New Balance 110v2 Review
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As far as trail running goes, 2014 may be the year that most minimalist runners revert back to cushioning and protection. In anticipation of this trend, New Balance has completely redesigned the popular 110. The New Balance 110v2 sports a full rockplate, fat lugs on the outsole, and RevLite cushioning. Each of these provide for a more comfortable run on rocky terrain. However, to keep the true minimalist runners happy, the 110v2 has a 4mm drop, a lightweight upper without ankle support, and plenty of flexibility. I also feel obligated to mention: Anton Krupicka helped design this shoe.
Specs of the New Balance 110v2
The New Balance 110v2 features an HHR rubber compound outsole for grip on rocky terrain. New Balance has also incorporated REVLite cushioning throughout the full length of the shoe. This is 30% lighter than standard New Balance foams, but just as comfortable.
The rockplate is made with ROCKSTOP technology. I must admit that after a few years running mostly in true minimal shoes, this was a welcome addition to my shoe collection.
The New Balance 110v2 weighs in at 9.5 oz. Given the amount of cushioning included, this is a worthwhile trade-off for what I would still consider a lightweight shoe. The 4mm drop helps to keep this shoe in minimalist territory.
Fit of the New Balance 110v2
The New Balance 110v2 is snug throughout. The first thing I noticed when putting the shoe on was the tightness on the base of my small toe. However, after a couple short runs the shoes broke in and I did not have any issues or hot spots. One thing to keep in mind is that I prefer an oversized toebox, and the 110v2 is more in line with a standard shoe.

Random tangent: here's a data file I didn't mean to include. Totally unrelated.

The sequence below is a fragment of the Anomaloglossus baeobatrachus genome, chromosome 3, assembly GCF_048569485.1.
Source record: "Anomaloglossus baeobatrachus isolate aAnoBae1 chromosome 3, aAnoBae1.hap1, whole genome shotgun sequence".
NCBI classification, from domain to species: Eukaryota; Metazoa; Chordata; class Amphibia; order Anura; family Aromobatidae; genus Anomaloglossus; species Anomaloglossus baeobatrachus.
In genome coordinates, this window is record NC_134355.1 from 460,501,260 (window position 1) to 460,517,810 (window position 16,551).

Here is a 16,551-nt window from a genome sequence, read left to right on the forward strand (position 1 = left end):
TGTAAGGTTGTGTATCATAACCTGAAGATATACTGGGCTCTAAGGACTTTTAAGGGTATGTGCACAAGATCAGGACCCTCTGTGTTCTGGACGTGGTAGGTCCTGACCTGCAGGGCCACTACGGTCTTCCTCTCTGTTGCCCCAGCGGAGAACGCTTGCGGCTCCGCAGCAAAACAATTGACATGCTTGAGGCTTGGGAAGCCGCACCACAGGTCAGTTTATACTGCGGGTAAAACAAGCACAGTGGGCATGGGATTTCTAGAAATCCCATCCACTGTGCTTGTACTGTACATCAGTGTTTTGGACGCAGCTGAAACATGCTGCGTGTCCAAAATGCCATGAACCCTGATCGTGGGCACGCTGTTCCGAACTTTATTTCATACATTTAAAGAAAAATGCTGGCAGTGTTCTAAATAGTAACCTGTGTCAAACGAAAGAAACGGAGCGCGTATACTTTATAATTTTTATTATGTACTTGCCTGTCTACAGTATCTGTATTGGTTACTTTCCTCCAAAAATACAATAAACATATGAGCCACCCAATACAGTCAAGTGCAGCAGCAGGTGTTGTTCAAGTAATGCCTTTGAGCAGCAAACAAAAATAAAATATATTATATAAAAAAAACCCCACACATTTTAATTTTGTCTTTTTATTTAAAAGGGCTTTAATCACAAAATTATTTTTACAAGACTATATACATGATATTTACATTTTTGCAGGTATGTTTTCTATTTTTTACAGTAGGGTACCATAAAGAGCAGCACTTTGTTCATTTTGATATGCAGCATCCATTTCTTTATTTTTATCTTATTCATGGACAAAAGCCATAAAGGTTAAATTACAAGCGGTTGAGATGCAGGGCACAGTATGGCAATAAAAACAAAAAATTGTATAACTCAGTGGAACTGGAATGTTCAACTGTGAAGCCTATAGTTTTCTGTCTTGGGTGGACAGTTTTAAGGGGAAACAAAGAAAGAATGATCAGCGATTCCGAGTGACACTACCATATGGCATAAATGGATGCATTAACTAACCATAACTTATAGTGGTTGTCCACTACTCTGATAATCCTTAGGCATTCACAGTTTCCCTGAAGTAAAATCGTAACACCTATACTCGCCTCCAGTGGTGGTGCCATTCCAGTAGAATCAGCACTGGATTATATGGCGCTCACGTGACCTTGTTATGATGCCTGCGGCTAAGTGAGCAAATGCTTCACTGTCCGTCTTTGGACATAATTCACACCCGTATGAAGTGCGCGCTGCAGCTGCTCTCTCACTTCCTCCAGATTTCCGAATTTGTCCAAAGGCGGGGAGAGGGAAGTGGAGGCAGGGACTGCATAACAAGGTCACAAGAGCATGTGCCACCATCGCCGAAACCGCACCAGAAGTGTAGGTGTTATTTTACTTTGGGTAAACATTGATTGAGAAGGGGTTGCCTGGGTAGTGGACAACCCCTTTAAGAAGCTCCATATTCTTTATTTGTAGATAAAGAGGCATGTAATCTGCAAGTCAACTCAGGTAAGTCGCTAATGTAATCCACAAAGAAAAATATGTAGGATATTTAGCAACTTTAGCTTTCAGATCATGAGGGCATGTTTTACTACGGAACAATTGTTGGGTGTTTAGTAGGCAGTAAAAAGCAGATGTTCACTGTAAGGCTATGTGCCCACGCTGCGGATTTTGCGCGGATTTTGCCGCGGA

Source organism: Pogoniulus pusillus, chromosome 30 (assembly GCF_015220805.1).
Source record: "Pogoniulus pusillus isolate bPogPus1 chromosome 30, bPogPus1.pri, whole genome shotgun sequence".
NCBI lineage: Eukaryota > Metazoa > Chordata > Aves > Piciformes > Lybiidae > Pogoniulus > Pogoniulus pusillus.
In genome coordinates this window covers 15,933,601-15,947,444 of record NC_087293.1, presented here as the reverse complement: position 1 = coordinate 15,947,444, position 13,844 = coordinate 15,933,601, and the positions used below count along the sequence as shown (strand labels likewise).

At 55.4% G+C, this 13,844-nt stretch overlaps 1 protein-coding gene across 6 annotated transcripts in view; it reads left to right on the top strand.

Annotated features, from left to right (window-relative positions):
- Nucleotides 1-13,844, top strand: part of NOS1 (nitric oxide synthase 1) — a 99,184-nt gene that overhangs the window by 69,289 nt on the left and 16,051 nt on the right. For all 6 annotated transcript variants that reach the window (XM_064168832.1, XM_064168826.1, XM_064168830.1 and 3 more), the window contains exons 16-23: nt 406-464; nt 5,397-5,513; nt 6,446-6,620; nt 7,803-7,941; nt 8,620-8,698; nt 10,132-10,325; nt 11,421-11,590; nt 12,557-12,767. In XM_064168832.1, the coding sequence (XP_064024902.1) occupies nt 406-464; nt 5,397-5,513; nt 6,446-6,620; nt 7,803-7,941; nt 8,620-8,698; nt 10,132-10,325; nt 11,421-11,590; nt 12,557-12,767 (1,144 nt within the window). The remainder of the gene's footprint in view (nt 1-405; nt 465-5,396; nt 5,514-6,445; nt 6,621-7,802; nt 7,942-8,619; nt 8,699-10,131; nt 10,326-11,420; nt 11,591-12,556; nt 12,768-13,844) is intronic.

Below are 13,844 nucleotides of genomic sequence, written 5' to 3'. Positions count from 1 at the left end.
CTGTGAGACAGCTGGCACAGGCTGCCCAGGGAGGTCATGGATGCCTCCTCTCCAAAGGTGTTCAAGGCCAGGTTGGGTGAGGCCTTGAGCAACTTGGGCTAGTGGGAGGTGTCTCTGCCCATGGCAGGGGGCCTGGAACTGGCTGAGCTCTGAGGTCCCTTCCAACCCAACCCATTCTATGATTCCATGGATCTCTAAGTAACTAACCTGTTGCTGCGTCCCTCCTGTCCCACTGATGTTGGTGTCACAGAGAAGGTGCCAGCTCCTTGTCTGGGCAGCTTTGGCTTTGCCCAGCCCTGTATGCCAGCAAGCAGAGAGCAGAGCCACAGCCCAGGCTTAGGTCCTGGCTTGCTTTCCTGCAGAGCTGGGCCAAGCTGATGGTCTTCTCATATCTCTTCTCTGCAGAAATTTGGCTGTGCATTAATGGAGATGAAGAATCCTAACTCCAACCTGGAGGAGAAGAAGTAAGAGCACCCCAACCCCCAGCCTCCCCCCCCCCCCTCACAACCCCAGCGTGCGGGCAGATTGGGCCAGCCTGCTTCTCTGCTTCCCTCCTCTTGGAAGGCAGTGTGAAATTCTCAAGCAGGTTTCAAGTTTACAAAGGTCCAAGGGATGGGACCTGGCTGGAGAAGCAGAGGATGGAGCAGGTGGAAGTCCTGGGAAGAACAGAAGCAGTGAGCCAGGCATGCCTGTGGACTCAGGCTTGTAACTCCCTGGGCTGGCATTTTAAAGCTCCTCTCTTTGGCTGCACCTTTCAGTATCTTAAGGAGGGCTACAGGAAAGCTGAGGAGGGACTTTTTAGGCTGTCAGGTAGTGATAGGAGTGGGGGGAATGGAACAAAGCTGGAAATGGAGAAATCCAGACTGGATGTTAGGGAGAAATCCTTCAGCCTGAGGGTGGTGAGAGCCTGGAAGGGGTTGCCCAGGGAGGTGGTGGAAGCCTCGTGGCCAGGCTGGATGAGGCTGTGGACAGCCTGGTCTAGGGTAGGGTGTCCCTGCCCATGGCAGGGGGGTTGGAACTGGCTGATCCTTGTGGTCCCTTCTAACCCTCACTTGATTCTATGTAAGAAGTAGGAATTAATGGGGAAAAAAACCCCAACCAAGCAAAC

I generally wear a size 9.5 or 10. I tested a 10 in the 110v2 and it fit perfectly. Also, I was able to keep the laces slightly loose (once again, personal preference) without any slippage in the heel.
After wearing various minimal New Balance trail models for the last several years, I was surprised at how comfortable the cushioning was in the New Balance 110v2. I have tested this shoe on trail runs of 2+ hours, and my feet have felt great, especially the soles. About two hours after finishing the Steamboat Stinger half-marathon, I realized that I was still wearing the shoes and in no rush to switch into sandals. In my book, that says more about comfort than just about anything.
The real benefit of this shoe; however, is its grip. The HHR rubber can stand its ground against Vibram anyday. I have sprinted down rocky descents without any concern of sliding. Since the shoe has an average sized toebox, you will not get the same feel from what I consider a true minimalist shoe with splayed toes, but this did not affect my running style.
I also found this shoe to be pretty flexible, especially since it has a full rockplate. You can’t fold it up like a ballet slipper (I will admit I recently packed my NB Minimus as I ran out of room in my suitcase), but it offers a necessary amount of give on the trail.
If I had one gripe about the New Balance 110v2, it was the length with which this shoe maintains water. I noticed on several occasions that the shoe stayed wet a little longer than I would have preferred. I guess it can’t be perfect.
If you are looking for a comfortable yet nimble trail runner, the New Balance 110v2 is your shoe. It blends most of everything I love about a minimal shoe with the addition of a rockplate and legitimate rubber lugs on the outsole. And priced at $89.99, this is one of the most reasonable shoes on the market.
For more info on the 110v2 and other New Balance footwear visit www.newbalance.com